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News / 05.3.19

Research Roundup: May 3, 2019

Erik Jacobs
Credit : Erik Jacobs
By Broad Communications

Molecules that dial CRISPR down, genes that let bacteria live, maps that open new views into Alzheimer's, and more.

Welcome to the May 3, 2019 installment of Research Roundup, a recurring snapshot of recent studies published by scientists at the Broad Institute and their collaborators.

Inhibiting CRISPR enzymes

A team led by Basudeb Maji and Chemical Biology and Therapeutics Science Program associate member Amit Choudhary at Brigham and Women's Hospital has developed a new screening platform to identify small molecules that can inhibit CRISPR enzymes. Reporting in Cell, the researchers used the platform to identify chemical compounds that can inhibit and regulate the Streptococcus pyogenes Cas9 enzyme in cells, and they are already working on the next generation of inhibitors. The ability to fine-tune CRISPR technologies with such molecules could enable more precise applications in the lab and clinic. Read more in a Broad news story and coverage in GenomeWeb and New Scientist.

All that you can't leave behind (if you're a bacterium)

Which genes does a bacterium truly need to survive? The answer to that question, which can depend greatly on the microbe's environment at a given moment, could provide valuable insights for antibiotic development. Bradley Poulsen, institute president and founding director Eric Lander, core institute member and Infectious Disease and Microbiome Program co-director Deborah Hung, and colleagues used transposon insertion sequencing, five different growth conditions, and an algorithm dubbed FiTnESS to define the core group of essential genes in Pseudomonas aeruginosa. The 321-gene set provides a high-priority target list for this pathogen, and highlights the importance of strain differences and environment when seeking new bacterial vulnerabilities. Learn more in PNAS.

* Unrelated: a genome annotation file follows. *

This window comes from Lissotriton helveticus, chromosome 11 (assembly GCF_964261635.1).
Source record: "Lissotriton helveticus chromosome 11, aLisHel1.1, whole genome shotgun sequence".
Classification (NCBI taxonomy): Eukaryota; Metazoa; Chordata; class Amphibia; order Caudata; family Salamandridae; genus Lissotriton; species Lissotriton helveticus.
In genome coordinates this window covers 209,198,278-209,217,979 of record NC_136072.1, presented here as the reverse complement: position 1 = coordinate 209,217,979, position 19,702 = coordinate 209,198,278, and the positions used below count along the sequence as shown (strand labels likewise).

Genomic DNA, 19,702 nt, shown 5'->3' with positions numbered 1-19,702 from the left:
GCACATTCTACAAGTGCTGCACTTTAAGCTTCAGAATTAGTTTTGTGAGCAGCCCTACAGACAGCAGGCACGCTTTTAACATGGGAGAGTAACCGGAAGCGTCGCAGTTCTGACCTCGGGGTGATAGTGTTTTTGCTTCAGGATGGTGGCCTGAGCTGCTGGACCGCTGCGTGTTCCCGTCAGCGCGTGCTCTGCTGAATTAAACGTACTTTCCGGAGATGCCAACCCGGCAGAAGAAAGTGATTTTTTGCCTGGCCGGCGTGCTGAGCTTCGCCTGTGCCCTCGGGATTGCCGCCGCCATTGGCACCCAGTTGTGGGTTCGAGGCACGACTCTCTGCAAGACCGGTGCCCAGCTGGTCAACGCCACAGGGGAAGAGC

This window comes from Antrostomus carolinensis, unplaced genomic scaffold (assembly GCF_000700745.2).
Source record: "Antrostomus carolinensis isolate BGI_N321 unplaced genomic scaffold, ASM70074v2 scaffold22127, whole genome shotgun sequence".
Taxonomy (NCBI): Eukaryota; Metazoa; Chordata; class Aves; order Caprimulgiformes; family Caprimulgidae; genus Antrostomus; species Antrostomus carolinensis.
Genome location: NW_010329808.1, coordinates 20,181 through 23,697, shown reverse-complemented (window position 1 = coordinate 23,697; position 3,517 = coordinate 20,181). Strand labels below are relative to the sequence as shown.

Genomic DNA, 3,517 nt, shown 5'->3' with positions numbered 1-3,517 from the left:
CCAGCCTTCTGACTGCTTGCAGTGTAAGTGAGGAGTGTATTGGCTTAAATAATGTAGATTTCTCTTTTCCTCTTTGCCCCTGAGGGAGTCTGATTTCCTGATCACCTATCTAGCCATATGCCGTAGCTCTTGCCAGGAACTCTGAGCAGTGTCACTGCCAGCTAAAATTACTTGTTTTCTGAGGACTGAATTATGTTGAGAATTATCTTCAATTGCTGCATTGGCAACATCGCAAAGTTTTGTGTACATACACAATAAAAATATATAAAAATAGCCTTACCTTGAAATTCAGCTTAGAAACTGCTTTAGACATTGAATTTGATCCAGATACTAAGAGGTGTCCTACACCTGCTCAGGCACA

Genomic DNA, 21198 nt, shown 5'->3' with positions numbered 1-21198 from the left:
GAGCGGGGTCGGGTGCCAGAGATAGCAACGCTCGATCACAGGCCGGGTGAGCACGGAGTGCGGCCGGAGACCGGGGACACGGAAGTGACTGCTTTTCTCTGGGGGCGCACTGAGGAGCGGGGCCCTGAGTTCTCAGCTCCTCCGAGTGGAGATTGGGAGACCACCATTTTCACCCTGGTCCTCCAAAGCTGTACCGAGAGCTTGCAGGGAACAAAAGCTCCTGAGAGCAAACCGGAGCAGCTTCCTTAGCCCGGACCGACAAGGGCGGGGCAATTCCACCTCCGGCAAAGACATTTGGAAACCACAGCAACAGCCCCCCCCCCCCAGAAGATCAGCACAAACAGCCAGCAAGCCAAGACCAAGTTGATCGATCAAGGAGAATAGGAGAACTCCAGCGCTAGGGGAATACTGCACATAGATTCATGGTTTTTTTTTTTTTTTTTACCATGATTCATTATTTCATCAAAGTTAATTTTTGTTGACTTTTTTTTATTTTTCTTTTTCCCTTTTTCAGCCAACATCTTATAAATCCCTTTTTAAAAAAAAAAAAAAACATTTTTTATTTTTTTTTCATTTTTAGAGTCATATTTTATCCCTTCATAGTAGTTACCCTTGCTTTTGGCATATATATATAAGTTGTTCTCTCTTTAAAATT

Mitochondria go to BAT without Mcu

To elucidate the mitochondrial calcium uniporter’s role in brown adipose tissue (BAT), aka “brown fat,” a team led by Daniel Flicker and institute member and Metabolism Program co-director Vamsi Mootha built a mouse model with BAT cells that lack Mcu, the pore forming subunit of the uniporter. Surprisingly, they found that the Mcu knockout mice have the same cold tolerance, diet-induced obesity, and transcriptional response to cold in brown fat cells. In wild-type animals, they found that cold activates the integrated stress response (ISR) and upregulates key circulating cytokines. Future work may help reveal the role of ISR in the biology of BAT. Read more in Cell Reports.

Benchmarking and prioritizing genes

Computational algorithms are often used to prioritize which genes and variants identified through genome-wide association studies should be studied further. However, it has been impossible to objectively compare performance of such algorithms because of a lack of unbiased “gold standards.” Now, a team led by Rebecca Fine, institute member and Metabolism Program co-director Joel Hirschhorn, and colleagues have developed Benchmarker, an unbiased, data-driven method to compare these algorithms; they show that combining algorithms can improve performance. Read more in American Journal of Human Genetics how Benchmarker addresses an unmet need in GWAS.

Finding clues for Alzheimer’s — one brain cell at a time

The molecular and cellular complexity of Alzheimer's disease (AD) remains poorly understood. To study the complex brain pathology associated with AD, a team led by Jose Davila-Velderrain, Hansruedi Mathys, Epigenomics Program associate member Manolis Kellis at MIT, and Proteomics Platform senior associate member Li-Huei Tsai at the Picower Institute used single-cell RNA sequencing technology to analyze 80,660 brain cells from 24 individuals with high levels of AD pathology and 24 without signs of the disease. The team’s findings, published in Nature, paint a unique cellular-level view of gene expression and alterations associated with AD, thus offering potential new drug targets for the disease. Read more in MIT News.

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